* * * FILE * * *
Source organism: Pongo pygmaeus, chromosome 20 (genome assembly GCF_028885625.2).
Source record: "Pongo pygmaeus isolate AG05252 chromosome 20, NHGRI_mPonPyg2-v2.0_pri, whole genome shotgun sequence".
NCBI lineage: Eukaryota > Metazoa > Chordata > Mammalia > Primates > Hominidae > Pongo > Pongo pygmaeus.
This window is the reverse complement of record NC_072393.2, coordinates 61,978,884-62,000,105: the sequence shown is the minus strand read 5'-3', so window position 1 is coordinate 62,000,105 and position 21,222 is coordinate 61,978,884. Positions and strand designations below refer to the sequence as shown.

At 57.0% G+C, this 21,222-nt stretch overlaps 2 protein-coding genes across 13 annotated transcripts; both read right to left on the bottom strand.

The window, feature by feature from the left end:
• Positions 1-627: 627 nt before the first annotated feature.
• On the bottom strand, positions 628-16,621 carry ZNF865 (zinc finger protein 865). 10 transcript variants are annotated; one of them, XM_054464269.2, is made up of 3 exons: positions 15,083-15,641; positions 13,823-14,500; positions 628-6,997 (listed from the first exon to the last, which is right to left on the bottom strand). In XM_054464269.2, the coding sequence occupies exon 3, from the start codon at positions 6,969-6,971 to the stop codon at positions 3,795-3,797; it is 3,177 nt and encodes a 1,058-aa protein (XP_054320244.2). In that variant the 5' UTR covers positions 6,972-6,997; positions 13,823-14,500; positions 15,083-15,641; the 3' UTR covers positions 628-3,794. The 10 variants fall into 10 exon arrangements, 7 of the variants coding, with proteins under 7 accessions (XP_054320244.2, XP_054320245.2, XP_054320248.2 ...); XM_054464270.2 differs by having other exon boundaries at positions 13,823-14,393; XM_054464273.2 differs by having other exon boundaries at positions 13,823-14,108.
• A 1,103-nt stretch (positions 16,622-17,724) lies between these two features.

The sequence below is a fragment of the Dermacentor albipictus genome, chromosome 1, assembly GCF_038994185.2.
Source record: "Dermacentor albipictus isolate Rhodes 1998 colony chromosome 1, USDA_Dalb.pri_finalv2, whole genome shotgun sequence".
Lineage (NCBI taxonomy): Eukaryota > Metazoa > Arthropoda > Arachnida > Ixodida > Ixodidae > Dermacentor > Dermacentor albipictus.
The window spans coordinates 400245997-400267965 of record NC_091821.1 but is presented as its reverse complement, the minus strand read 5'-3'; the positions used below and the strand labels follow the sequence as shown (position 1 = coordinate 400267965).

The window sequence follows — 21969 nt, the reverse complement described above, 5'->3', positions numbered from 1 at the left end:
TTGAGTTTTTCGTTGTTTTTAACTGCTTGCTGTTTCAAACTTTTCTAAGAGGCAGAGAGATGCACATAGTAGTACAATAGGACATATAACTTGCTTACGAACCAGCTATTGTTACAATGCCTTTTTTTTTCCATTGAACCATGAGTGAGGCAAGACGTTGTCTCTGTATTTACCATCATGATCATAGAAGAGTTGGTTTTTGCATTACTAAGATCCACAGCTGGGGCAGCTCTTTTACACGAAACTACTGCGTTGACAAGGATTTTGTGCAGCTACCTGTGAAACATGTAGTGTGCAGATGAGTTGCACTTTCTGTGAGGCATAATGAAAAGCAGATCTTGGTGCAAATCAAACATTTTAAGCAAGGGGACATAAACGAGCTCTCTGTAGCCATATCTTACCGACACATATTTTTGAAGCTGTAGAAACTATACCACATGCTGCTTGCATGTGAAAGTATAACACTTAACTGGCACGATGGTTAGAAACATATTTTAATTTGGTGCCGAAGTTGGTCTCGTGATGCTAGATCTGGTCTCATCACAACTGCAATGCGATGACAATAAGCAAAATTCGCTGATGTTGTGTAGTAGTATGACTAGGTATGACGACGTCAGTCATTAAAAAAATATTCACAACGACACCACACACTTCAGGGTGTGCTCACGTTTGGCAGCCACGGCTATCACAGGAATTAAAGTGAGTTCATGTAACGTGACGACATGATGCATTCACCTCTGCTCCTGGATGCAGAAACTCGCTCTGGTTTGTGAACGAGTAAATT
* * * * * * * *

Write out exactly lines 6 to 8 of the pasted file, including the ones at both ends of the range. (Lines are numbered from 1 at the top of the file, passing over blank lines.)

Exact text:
The window, feature by feature from the left end:
• Positions 1-627: 627 nt before the first annotated feature.
• On the bottom strand, positions 628-16,621 carry ZNF865 (zinc finger protein 865). 10 transcript variants are annotated; one of them, XM_054464269.2, is made up of 3 exons: positions 15,083-15,641; positions 13,823-14,500; positions 628-6,997 (listed from the first exon to the last, which is right to left on the bottom strand). In XM_054464269.2, the coding sequence occupies exon 3, from the start codon at positions 6,969-6,971 to the stop codon at positions 3,795-3,797; it is 3,177 nt and encodes a 1,058-aa protein (XP_054320244.2). In that variant the 5' UTR covers positions 6,972-6,997; positions 13,823-14,500; positions 15,083-15,641; the 3' UTR covers positions 628-3,794. The 10 variants fall into 10 exon arrangements, 7 of the variants coding, with proteins under 7 accessions (XP_054320244.2, XP_054320245.2, XP_054320248.2 ...); XM_054464270.2 differs by having other exon boundaries at positions 13,823-14,393; XM_054464273.2 differs by having other exon boundaries at positions 13,823-14,108.